Android is targeted the most by malware coders as the number of Android users is increasing. Although there are many Android anti-malware solutions available in the market, almost all of them are based on malware signatures, and more advanced solutions based on machine learning techniques are not deemed to be practical for the limited computational resources of mobile devices.
There are many reasons for a user to have an intelligent security tool capable of identifying potential malware on the device.
1. The Google Play Store is not totally free of malware. Many zero-day mobile malware has been found in Google Play in the past.
2. Third-party app stores are popular among mobile users. Nevertheless, security checks on the third-party stores are not as effective as those available on the Google Play Store.
3. It is quite often that users can be dodged by fake tempting titles like free games when browsing the web, so that applications are downloaded and installed directly on devices from untrusted websites.
4. Another source of infection is phishing SMS messages that contain links to malicious applications. Recent reports by Lookout and Google show how a targeted attack malware, namely Pegasus(Chrysaor), which is suspected of infecting devices via a phishing attack, could remain undetected for a few years.
5. One of the main concerns for any computing device in the industry is to make sure that the device a user buys is free of malware. Mobile devices make no exception, and securing the supply chain is paramount difficult, for the number of people and companies involved in the supply chain of the components.
There is a recent report that shows how some malware was added to Android devices somewhere along the supply chain before the user received the phone.
6. Almost all of the Android anti-malware
products are mostly signature-based, which lets both malware variants of known families, and zero-day threats to devices. There are claims by a few Android anti-malware vendors that they use machine learning approaches, even if no detail is
available on the mechanisms that are actually implemented on the device.
7. Offline machine learning systems would fail against wrapper/downloder malware
as the wrapper/downloader app usually doesn’t reveal enough malicious activities.
IntelliAV (http://www.intelliav.com) is a practical intelligent anti-malware solution for Android devices based on the open-source and multi-platform TensorFlow library.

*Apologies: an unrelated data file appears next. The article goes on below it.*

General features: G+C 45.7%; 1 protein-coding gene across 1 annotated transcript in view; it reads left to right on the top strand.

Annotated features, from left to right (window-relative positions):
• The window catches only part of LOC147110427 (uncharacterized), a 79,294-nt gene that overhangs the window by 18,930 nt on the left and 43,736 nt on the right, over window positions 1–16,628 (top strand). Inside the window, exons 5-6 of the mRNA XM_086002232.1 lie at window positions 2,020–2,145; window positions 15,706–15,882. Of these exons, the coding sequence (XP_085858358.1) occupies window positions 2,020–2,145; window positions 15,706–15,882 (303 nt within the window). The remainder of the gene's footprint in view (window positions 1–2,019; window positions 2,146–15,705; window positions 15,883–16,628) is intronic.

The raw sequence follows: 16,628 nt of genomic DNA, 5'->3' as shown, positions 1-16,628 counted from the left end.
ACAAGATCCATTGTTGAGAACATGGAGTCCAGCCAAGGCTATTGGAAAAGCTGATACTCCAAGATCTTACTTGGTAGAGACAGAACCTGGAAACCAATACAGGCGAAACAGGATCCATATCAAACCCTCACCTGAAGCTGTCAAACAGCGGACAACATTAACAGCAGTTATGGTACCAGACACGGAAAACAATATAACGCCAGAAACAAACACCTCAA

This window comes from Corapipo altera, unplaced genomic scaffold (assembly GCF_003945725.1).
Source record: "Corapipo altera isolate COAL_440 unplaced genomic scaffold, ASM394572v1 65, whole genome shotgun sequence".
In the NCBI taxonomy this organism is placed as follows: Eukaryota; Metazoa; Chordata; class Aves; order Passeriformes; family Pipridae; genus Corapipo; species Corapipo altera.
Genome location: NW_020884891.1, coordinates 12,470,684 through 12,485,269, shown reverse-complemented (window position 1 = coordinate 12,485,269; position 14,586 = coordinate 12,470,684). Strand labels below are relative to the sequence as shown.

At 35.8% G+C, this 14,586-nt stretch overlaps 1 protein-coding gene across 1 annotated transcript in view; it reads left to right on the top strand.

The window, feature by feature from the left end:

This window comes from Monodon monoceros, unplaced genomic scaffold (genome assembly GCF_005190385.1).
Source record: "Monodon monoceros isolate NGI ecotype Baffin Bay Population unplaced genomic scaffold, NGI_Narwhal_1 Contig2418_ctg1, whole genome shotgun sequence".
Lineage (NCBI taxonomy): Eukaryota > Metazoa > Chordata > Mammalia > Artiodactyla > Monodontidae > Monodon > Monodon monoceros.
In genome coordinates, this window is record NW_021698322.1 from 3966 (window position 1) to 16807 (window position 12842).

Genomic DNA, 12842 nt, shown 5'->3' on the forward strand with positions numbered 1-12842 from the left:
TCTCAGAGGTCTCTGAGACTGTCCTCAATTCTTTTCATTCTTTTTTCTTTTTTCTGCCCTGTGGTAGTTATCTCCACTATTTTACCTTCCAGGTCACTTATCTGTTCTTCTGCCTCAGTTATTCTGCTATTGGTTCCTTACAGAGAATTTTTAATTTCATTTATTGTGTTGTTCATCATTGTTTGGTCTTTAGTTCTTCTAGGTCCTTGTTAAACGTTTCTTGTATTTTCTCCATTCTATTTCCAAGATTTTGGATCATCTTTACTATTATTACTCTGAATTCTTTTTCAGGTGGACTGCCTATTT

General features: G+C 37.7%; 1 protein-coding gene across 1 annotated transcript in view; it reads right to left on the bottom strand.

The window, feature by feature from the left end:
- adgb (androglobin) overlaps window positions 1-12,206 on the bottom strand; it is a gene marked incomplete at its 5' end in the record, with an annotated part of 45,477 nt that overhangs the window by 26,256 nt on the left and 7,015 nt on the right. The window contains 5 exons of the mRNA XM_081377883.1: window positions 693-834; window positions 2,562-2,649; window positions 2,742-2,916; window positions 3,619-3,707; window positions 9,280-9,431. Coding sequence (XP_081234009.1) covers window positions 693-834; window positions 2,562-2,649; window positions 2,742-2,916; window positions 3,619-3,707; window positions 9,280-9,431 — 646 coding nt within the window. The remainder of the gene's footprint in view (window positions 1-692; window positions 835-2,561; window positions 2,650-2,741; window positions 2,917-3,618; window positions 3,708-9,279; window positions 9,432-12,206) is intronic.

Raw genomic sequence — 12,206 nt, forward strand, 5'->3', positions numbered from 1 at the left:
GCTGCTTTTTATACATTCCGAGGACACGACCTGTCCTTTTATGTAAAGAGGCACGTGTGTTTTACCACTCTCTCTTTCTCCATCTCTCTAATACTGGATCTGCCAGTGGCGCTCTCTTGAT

The detail of the system can be found in a paper that the authors will present at CD-MAKE 2017 conference in September at Reggio Calabria, Italy.
IntelliAV does not aim to propose yet another learning-based system for Android malware detection, but by leveraging on the existing literature, they tested the feasibility of having an on-device intelligent anti-malware tool to tackle the deficiencies of existing
Android anti-malware products, mainly based on pattern matching techniques.
The architecture of the proposed IntelliAV system is depicted as follows:
its design consists of two main phases, namely offline training the model, and then its operation on the device to detect potential malware samples.
As the first phase, a classification model is built offline, by resorting to a conventional
computing environment. It is not necessary to perform the training phase on the device because it has to be performed on a substantial set of samples whenever needed to take into account the evolution of malware. The number of times the model needs to be updated should be quite small, as reports by AV-TEST showed that just the 4% of the total number of Android malware is actually new malware.
As the second phase, the model is embedded in the IntelliAV Android application that will provide a risk score for each application on the device.
IntelliAV can scan all of the installed applications on the device, and verify their risk scores (Quick Scan). In addition, when a user downloads an apk, it can be analyzed by IntelliAV before installation to check the related risk score, and take the appropriate decision (Custom Scan).
Challenging Modern AV vendors
Based on the recent reports by Virustotal, there is an increase in the number of anti-malware developers that resort to machine learning approaches for malware detection. However, the main focus of these products appears to be on desktop malware, especially Windows PE malware. Based on the available public information, there are just a few pieces of evidence of two anti-malware developers that use machine learning approaches for Android malware detection, namely Symantec and TrustLook. Their products are installed by more than 10 million users. While it is not clear how these products use machine learning, the authors considered them as two candidates for
comparison with IntelliAV. To provide a sound comparison, in addition to the Symantec and Trustlook products, the authors selected three other Android anti-malware products, i.e., AVG, Avast, and Qihoo 360, that are the most popular among
Android users as they have been installed more than 100 million times. the authors
compared the performances of IntelliAV on 2311 recent Android malware
(between January to March 2017).
As an independent test, IntelliAV has been tested by AV-TEST on 500 recent and common Android malware in July 2017.
Interesting, they could achieve 96% detection rate although the last model update of IntelliAV is December 2016, which shows the power of IntelliAV on detecting unknown malware.
About the Author Mansour Ahmadi
IntelliAV has been developed at the University of Cagliari, Italy, by Mansour Ahmadi, Angelo Sotgiu, and Giorgio Giacinto. Mansour Ahmadi is a post-doctoral researcher at the PRA lab at the University of Cagliari, Italy. Angelo Sotgiu has a bachelor degree from the University of Cagliari. Prof. Giorgio Giacinto is an Associate Professor of Computer Engineering at the University of Cagliari.
(Security Affairs – IntelliAV, antivirus)